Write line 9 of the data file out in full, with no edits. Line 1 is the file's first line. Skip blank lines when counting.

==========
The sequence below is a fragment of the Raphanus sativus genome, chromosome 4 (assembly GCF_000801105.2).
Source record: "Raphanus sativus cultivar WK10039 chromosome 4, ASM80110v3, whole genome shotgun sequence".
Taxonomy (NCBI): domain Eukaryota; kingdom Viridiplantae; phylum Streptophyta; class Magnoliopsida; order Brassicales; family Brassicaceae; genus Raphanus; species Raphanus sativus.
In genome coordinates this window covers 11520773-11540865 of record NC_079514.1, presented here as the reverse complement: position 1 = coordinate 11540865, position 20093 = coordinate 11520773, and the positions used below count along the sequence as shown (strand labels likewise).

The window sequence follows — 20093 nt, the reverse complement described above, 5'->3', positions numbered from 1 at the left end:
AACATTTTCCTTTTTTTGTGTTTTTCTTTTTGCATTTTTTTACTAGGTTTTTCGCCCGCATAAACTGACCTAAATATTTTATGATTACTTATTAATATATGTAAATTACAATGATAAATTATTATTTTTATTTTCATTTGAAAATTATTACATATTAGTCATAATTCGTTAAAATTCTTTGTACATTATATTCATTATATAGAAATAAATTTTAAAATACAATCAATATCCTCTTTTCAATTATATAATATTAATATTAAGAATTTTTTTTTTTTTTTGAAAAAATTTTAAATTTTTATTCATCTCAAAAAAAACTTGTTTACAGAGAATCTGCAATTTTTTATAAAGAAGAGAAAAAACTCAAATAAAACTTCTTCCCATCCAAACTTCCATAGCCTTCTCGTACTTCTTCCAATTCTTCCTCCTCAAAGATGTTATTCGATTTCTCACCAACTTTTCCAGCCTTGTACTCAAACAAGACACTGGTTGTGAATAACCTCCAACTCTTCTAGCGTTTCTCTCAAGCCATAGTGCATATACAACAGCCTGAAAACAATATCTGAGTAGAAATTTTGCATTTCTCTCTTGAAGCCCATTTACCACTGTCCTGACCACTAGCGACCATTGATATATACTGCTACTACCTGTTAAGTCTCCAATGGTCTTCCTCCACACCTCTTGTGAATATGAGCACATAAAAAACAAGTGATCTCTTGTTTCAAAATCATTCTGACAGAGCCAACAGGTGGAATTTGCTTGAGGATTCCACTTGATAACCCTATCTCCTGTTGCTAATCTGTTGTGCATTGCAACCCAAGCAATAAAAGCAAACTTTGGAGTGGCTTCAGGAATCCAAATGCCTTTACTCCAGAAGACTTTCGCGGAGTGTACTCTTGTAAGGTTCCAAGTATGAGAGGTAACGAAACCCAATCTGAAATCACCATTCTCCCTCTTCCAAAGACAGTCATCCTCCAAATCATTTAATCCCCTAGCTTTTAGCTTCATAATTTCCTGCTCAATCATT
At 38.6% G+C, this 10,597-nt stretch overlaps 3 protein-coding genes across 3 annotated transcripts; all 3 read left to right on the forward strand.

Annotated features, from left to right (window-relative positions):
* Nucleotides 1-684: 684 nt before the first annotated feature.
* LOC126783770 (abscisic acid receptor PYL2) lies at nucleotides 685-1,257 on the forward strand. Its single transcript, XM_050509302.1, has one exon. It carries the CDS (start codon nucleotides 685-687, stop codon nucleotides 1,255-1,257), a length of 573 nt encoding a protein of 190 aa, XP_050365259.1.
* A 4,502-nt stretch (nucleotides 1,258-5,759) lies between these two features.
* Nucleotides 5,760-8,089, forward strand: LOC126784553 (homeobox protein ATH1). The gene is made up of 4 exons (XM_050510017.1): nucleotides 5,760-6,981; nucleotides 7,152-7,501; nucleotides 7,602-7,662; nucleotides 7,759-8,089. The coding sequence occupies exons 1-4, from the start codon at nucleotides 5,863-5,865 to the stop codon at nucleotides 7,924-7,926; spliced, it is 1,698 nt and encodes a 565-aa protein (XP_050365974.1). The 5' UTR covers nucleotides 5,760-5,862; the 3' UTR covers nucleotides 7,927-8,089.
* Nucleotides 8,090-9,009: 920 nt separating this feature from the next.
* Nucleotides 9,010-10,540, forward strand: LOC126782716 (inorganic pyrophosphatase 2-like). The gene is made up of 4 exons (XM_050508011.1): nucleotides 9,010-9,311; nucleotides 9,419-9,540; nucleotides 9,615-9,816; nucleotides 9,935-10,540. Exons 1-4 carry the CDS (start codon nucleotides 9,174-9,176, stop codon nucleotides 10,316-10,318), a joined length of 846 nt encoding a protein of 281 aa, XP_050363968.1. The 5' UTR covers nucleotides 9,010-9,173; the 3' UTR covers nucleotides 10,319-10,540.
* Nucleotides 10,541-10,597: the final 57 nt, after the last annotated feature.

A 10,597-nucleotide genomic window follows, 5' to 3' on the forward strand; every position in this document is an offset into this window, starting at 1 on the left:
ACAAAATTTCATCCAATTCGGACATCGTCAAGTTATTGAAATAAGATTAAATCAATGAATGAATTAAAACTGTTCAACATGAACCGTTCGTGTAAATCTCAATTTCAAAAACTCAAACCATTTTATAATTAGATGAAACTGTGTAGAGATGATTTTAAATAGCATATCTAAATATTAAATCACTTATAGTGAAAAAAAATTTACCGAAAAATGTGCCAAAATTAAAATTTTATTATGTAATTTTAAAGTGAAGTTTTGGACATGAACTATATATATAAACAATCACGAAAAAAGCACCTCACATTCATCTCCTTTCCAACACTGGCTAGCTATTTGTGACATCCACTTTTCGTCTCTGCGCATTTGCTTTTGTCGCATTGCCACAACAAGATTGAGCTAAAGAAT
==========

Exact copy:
* Nucleotides 1-684: 684 nt before the first annotated feature.